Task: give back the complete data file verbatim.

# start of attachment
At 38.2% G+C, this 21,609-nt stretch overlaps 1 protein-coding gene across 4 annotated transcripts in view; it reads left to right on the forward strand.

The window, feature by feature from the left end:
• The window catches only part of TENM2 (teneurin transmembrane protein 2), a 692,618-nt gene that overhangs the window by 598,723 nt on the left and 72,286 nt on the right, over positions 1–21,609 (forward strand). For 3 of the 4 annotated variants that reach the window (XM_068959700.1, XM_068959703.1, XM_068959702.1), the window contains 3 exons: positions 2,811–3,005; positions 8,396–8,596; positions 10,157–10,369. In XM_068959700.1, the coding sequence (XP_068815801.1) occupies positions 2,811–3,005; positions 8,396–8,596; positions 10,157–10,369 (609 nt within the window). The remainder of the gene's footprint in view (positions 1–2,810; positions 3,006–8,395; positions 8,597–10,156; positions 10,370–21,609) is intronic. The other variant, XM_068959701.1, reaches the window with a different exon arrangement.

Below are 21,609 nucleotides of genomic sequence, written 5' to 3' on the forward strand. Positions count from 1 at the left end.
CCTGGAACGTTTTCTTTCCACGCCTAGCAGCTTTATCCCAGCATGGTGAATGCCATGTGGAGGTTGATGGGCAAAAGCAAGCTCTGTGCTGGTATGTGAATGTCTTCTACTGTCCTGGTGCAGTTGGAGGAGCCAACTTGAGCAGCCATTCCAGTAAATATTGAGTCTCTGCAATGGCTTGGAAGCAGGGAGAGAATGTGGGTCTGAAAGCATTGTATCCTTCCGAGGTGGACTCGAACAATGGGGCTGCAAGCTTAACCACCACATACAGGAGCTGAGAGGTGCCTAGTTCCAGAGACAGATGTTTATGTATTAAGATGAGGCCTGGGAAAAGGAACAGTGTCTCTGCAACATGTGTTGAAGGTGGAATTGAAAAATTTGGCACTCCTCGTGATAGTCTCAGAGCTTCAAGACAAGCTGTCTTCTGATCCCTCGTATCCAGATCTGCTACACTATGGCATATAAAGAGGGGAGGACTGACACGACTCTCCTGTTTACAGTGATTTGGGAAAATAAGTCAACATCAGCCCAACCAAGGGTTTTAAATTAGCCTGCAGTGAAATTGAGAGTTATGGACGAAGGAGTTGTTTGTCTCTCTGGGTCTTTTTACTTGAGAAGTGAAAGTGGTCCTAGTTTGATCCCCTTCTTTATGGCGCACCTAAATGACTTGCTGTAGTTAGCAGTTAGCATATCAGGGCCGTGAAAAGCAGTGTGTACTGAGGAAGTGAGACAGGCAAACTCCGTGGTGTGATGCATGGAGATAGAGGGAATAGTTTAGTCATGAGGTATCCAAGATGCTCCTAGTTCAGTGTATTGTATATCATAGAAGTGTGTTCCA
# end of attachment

At 38.2% G+C, this 21,609-nt stretch overlaps 1 protein-coding gene across 4 annotated transcripts in view; it reads left to right on the forward strand.

The window, feature by feature from the left end:
• The window catches only part of TENM2 (teneurin transmembrane protein 2), a 692,618-nt gene that overhangs the window by 598,723 nt on the left and 72,286 nt on the right, over positions 1–21,609 (forward strand). For 3 of the 4 annotated variants that reach the window (XM_068959700.1, XM_068959703.1, XM_068959702.1), the window contains 3 exons: positions 2,811–3,005; positions 8,396–8,596; positions 10,157–10,369. In XM_068959700.1, the coding sequence (XP_068815801.1) occupies positions 2,811–3,005; positions 8,396–8,596; positions 10,157–10,369 (609 nt within the window). The remainder of the gene's footprint in view (positions 1–2,810; positions 3,006–8,395; positions 8,597–10,156; positions 10,370–21,609) is intronic. The other variant, XM_068959701.1, reaches the window with a different exon arrangement.

Below are 21,609 nucleotides of genomic sequence, written 5' to 3' on the forward strand. Positions count from 1 at the left end.
CCTGGAACGTTTTCTTTCCACGCCTAGCAGCTTTATCCCAGCATGGTGAATGCCATGTGGAGGTTGATGGGCAAAAGCAAGCTCTGTGCTGGTATGTGAATGTCTTCTACTGTCCTGGTGCAGTTGGAGGAGCCAACTTGAGCAGCCATTCCAGTAAATATTGAGTCTCTGCAATGGCTTGGAAGCAGGGAGAGAATGTGGGTCTGAAAGCATTGTATCCTTCCGAGGTGGACTCGAACAATGGGGCTGCAAGCTTAACCACCACATACAGGAGCTGAGAGGTGCCTAGTTCCAGAGACAGATGTTTATGTATTAAGATGAGGCCTGGGAAAAGGAACAGTGTCTCTGCAACATGTGTTGAAGGTGGAATTGAAAAATTTGGCACTCCTCGTGATAGTCTCAGAGCTTCAAGACAAGCTGTCTTCTGATCCCTCGTATCCAGATCTGCTACACTATGGCATATAAAGAGGGGAGGACTGACACGACTCTCCTGTTTACAGTGATTTGGGAAAATAAGTCAACATCAGCCCAACCAAGGGTTTTAAATTAGCCTGCAGTGAAATTGAGAGTTATGGACGAAGGAGTTGTTTGTCTCTCTGGGTCTTTTTACTTGAGAAGTGAAAGTGGTCCTAGTTTGATCCCCTTCTTTATGGCGCACCTAAATGACTTGCTGTAGTTAGCAGTTAGCATATCAGGGCCGTGAAAAGCAGTGTGTACTGAGGAAGTGAGACAGGCAAACTCCGTGGTGTGATGCATGGAGATAGAGGGAATAGTTTAGTCATGAGGTATCCAAGATGCTCCTAGTTCAGTGTATTGTATATCATAGAAGTGTGTTCCA